Mexico City authorities have announced a series of cultural events to take place throughout the year to mark the 500th anniversary of the fall of Tenochtitlán, capital of the Aztec Empire, and the capital city’s founding by the Spanish.
The events will also celebrate the 200th anniversary of Mexico’s independence from Spain.
“According to historians, the foundation of Mexico-Tenochtitlán was in 1523, but that is not a fixed date,” said Mexico City Mayor Claudia Sheinbaum. “Our city has a deeply rooted history of more than seven centuries …”
“Mexico-Tenochtitlán, Seven Centuries of History” will begin on March 21 and feature activities in the zócalo, at archaeological sites, in historic neighborhoods and at other points around the city until December 24.
They range from a celebration of the equinox at the Cuicuilco archaeological site to events marking moments in Mexico City’s history to academic discussions about Mexico’s history involving researchers from a variety of disciplines who, Sheinbaum said, would take a reflective, critical look at prevailing accounts of the city’s history and the myths about the historical record that have arisen over time.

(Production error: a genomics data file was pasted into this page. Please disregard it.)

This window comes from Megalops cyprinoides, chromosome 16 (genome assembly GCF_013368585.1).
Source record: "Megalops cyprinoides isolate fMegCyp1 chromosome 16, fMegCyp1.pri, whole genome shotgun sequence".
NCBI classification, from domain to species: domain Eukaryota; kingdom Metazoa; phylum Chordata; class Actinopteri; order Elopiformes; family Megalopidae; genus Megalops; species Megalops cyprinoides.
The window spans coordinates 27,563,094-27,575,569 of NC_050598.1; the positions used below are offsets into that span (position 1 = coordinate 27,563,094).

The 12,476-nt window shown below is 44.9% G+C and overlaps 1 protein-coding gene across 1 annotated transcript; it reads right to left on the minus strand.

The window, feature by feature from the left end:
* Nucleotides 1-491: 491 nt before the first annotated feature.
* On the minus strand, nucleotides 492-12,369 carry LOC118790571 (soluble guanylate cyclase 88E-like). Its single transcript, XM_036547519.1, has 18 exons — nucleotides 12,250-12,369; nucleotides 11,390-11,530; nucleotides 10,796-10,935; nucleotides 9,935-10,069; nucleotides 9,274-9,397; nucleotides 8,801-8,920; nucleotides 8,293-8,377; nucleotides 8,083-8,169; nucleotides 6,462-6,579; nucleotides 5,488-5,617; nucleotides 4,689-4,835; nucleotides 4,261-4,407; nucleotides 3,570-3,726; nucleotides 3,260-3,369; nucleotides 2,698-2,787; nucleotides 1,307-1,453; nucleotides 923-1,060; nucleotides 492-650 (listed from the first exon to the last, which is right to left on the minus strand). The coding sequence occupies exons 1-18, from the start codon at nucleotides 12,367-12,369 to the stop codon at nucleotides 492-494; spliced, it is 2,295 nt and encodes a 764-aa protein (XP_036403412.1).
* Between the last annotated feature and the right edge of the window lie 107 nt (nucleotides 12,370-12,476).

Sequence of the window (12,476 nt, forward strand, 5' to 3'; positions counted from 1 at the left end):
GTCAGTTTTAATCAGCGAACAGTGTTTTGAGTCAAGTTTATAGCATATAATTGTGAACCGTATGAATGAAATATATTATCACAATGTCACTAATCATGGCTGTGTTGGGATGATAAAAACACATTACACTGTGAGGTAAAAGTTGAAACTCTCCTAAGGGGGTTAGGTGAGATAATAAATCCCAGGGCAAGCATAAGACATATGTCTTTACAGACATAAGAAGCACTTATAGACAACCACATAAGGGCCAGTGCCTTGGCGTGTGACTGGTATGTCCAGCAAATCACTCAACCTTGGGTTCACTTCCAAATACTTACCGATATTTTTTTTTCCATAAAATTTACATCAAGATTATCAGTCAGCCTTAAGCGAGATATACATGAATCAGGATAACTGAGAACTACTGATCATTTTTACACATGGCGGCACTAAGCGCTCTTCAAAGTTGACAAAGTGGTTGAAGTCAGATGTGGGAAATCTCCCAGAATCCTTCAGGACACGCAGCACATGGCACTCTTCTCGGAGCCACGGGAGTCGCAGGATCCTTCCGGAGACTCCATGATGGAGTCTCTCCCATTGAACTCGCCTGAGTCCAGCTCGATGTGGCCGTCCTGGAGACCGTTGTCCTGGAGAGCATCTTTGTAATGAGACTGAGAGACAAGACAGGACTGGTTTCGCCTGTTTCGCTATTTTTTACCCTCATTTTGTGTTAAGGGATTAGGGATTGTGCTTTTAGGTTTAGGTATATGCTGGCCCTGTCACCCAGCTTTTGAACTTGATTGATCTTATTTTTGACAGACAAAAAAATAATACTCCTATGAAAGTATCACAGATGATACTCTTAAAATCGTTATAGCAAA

Among the ways the city will mark the anniversary is by changing the name of Puente de Alvarado Avenue to Mexico-Tenochtitlán Boulevard, the mayor announced at an event on Wednesday.
Pedro de Alvarado participated in the conquest of Mexico with Hernán Cortés and is notorious for having ordered the slaughter of several people at the indigenous Templo Mayor while they were celebrating a religious event.
By changing the name of the road, Sheinbaum said, “We rescue our origins and open the discussion” in the historical reconstruction of the city, a process in which original peoples will be participating, she said.
Appearing to be addressing potential concerns about what could be perceived as a celebration of Mexico’s takeover by the Spanish, Sheinbaum said that a goal of the commemoration activities was to reflect on the 500 years of “the so-called Conquest,” as she put it.
“… What we want is to highlight the great diversity and what the Mexica culture represented …”
“If indeed the destruction of Mexico-Tenochtitlán occurred 500 years ago, what is also certain was the resistance of the original people, and we must not forget the violence of those years …” she said.